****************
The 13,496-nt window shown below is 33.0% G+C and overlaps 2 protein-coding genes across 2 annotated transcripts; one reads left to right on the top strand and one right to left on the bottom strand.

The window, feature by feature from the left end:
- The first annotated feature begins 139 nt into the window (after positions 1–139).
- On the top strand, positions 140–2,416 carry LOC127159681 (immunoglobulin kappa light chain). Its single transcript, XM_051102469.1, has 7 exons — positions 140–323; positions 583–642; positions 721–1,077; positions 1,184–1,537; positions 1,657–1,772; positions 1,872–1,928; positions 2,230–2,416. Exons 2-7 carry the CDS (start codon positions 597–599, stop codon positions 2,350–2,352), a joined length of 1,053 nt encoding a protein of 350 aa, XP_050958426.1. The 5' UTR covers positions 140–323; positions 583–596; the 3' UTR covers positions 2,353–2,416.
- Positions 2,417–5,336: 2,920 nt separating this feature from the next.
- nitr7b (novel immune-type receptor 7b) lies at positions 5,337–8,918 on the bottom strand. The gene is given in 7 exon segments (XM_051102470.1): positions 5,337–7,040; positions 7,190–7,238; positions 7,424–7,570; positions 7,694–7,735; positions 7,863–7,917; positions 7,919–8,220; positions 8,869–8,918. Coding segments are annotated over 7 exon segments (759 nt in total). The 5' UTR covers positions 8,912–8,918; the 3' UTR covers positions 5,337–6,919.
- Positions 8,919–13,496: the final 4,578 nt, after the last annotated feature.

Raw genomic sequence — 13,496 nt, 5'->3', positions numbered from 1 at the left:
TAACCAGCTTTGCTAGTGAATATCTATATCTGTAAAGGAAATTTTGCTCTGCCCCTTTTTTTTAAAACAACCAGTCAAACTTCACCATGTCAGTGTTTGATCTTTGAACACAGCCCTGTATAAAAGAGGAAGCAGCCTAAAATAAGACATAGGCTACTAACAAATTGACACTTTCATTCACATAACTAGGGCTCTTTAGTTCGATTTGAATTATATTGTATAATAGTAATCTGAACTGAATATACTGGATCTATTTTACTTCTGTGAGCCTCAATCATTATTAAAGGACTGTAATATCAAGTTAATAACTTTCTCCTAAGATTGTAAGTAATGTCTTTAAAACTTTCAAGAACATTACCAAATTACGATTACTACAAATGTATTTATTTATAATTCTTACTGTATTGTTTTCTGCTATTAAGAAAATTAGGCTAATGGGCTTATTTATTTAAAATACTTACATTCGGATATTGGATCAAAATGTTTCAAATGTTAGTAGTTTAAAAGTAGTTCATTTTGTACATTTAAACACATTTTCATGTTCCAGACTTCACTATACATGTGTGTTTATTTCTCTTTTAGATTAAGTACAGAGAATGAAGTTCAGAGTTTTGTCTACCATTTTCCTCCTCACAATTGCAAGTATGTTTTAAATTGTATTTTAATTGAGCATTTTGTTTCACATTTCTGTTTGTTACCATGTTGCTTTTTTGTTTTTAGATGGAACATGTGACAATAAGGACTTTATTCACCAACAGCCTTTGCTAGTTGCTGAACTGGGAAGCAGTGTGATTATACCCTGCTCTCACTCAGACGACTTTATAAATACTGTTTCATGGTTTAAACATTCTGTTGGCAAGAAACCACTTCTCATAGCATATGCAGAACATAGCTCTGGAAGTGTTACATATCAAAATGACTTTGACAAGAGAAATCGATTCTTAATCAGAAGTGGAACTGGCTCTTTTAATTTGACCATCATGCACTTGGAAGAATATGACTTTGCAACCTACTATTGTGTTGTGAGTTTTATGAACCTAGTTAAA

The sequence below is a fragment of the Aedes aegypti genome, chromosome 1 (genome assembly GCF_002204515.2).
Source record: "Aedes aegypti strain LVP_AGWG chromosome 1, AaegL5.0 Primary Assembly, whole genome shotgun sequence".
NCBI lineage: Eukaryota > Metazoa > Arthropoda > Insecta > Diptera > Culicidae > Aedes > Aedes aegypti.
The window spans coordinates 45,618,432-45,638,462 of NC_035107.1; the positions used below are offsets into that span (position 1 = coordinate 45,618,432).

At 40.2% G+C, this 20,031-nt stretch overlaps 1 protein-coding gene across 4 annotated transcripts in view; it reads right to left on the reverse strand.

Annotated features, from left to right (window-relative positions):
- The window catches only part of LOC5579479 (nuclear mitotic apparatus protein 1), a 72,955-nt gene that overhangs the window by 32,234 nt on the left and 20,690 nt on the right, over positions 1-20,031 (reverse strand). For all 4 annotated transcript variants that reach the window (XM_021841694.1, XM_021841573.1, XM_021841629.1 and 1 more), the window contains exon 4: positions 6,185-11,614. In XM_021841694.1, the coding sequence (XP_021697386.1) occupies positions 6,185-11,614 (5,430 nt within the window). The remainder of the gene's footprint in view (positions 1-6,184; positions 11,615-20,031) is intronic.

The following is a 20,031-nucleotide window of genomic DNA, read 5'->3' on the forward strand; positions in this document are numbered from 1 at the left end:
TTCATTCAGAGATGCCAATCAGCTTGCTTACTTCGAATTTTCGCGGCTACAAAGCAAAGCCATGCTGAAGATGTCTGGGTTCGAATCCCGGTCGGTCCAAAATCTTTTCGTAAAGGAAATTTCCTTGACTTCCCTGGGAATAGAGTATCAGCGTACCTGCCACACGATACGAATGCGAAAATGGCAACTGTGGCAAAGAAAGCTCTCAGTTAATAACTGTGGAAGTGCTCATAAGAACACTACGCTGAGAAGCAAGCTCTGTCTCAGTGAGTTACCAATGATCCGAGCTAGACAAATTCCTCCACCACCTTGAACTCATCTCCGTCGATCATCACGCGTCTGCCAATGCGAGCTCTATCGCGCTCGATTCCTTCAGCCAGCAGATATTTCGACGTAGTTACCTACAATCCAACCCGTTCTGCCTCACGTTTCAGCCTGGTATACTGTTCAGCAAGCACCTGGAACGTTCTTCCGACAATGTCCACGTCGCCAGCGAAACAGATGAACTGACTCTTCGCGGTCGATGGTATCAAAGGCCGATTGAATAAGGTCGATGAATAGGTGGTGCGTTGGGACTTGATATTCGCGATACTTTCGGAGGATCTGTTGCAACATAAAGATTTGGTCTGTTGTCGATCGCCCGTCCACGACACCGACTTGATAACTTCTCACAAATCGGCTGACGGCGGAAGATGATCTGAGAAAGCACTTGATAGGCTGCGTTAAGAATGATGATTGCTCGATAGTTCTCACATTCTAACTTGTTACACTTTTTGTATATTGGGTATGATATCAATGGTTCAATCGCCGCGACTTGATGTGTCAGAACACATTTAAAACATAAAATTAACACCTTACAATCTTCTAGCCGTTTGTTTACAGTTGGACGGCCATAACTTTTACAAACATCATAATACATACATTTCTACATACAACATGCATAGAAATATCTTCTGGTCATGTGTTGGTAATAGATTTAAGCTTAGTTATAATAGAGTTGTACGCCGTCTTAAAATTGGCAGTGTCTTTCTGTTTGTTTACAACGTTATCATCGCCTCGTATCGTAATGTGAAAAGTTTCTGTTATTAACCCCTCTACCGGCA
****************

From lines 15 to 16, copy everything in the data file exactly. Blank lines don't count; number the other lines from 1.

Annotated features, from left to right (window-relative positions):
- The window catches only part of LOC5579479 (nuclear mitotic apparatus protein 1), a 72,955-nt gene that overhangs the window by 32,234 nt on the left and 20,690 nt on the right, over positions 1-20,031 (reverse strand). For all 4 annotated transcript variants that reach the window (XM_021841694.1, XM_021841573.1, XM_021841629.1 and 1 more), the window contains exon 4: positions 6,185-11,614. In XM_021841694.1, the coding sequence (XP_021697386.1) occupies positions 6,185-11,614 (5,430 nt within the window). The remainder of the gene's footprint in view (positions 1-6,184; positions 11,615-20,031) is intronic.